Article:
APSGO Parenting Blog

There is a truth which is not acknowledged by those who are in authority over others and who live ‘by the book’ and that is that rules are intended to establish conformity. What is the appeal of conformity and why would anyone want to maintain it?

While conformity can be comforting, particularly to ado-lescents, where it provides a sense of belonging, this is true only if it is self-imposed. It is very different when rules are imposed externally by parents or teachers who mistakenly see it as a way of gaining a greater degree of control over children.

Consider the determination with which some parents and schools hold on to the rules and rigidly apply them. They believe that rules allow them to rein in errant youth. In truth, anyone who feels held back by rules simply become more creative in circumventing them, and parents and educators waste valuable time punishing these offenders.

Here is an inconvenient truth for anyone who puts his faith in rules: rules stifle the kind of creativity which allows students and employees to blossom and do their best work. Instead, youth and workers will either ignore the rules entirely or at best do just enough to get by.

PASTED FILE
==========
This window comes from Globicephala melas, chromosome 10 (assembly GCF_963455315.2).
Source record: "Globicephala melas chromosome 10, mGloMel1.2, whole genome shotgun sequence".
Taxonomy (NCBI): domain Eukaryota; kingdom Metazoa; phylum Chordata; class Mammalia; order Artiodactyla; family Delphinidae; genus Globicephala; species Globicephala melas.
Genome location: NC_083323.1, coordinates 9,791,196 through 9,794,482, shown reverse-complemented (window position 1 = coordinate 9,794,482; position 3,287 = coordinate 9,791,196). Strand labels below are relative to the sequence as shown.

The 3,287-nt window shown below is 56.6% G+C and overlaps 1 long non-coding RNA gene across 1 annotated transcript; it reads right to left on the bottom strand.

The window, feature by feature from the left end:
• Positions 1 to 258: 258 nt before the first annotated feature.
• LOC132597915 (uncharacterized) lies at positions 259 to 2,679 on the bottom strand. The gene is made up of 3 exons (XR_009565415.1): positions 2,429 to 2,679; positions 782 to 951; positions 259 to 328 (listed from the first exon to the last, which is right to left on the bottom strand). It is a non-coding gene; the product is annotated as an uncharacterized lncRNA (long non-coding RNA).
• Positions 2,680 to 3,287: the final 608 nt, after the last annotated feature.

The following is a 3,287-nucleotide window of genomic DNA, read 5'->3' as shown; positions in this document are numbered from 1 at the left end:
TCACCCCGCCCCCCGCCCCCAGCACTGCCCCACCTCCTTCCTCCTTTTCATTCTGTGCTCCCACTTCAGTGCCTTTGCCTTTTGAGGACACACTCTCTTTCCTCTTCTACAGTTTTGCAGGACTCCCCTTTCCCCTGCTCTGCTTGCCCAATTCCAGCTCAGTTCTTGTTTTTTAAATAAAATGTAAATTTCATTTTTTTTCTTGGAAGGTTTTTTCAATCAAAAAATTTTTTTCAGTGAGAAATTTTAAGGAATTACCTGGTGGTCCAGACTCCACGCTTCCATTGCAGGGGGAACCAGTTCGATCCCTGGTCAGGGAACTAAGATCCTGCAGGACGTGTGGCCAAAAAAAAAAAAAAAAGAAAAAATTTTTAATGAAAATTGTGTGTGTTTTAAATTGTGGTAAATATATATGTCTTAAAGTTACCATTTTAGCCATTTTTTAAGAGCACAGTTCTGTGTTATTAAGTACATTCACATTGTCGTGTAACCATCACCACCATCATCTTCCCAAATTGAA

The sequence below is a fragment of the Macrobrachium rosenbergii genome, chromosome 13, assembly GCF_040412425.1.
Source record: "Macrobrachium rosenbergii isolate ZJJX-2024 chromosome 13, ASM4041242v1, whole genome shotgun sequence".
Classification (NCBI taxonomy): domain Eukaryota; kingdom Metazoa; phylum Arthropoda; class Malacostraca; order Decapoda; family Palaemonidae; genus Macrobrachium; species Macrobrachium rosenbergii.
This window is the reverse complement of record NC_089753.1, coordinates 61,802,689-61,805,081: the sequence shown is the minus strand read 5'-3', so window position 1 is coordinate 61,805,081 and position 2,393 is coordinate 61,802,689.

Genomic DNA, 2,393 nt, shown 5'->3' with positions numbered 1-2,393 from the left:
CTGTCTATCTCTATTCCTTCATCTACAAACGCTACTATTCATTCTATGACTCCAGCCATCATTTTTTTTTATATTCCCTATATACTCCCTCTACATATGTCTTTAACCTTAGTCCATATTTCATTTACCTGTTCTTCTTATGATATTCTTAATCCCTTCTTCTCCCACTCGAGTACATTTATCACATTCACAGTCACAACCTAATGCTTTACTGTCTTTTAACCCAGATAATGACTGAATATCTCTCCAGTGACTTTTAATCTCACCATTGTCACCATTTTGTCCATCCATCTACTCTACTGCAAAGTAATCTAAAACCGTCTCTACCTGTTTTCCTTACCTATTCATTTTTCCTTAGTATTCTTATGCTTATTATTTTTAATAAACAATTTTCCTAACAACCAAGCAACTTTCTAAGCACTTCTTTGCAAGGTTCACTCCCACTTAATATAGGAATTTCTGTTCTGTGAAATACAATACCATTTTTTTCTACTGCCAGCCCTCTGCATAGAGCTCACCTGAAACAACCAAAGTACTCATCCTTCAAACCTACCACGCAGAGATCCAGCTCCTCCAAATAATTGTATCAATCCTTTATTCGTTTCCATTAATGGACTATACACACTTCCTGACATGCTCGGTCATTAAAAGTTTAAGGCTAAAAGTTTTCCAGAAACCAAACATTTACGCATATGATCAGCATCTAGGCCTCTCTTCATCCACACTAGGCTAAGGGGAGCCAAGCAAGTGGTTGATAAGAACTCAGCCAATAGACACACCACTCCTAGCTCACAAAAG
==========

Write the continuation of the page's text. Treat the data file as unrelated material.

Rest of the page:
What would be the worst that could happen if, instead of parceling out precious time for homework, chores and ‘family time,’ students and employees were told, ”Do the best work that you can and strive to be the best person, student or employee that you can be.”

Could the results be any worse than what we have now with youth giving up on school and workers goofing off or stressing out at work?

Can we get over our faith in conformity and the negative creativity which goes with it and allow our youth, employees and volunteers to benefit from a supportive environment which benefits all of us? As parents, we want our children to do their best work and to succeed in life. To increase the odds of this happening, we have to be prepared to set aside our faith in rules and replace it with faith in our children.

by Helen Jones, from APSGO News, Fall 2008


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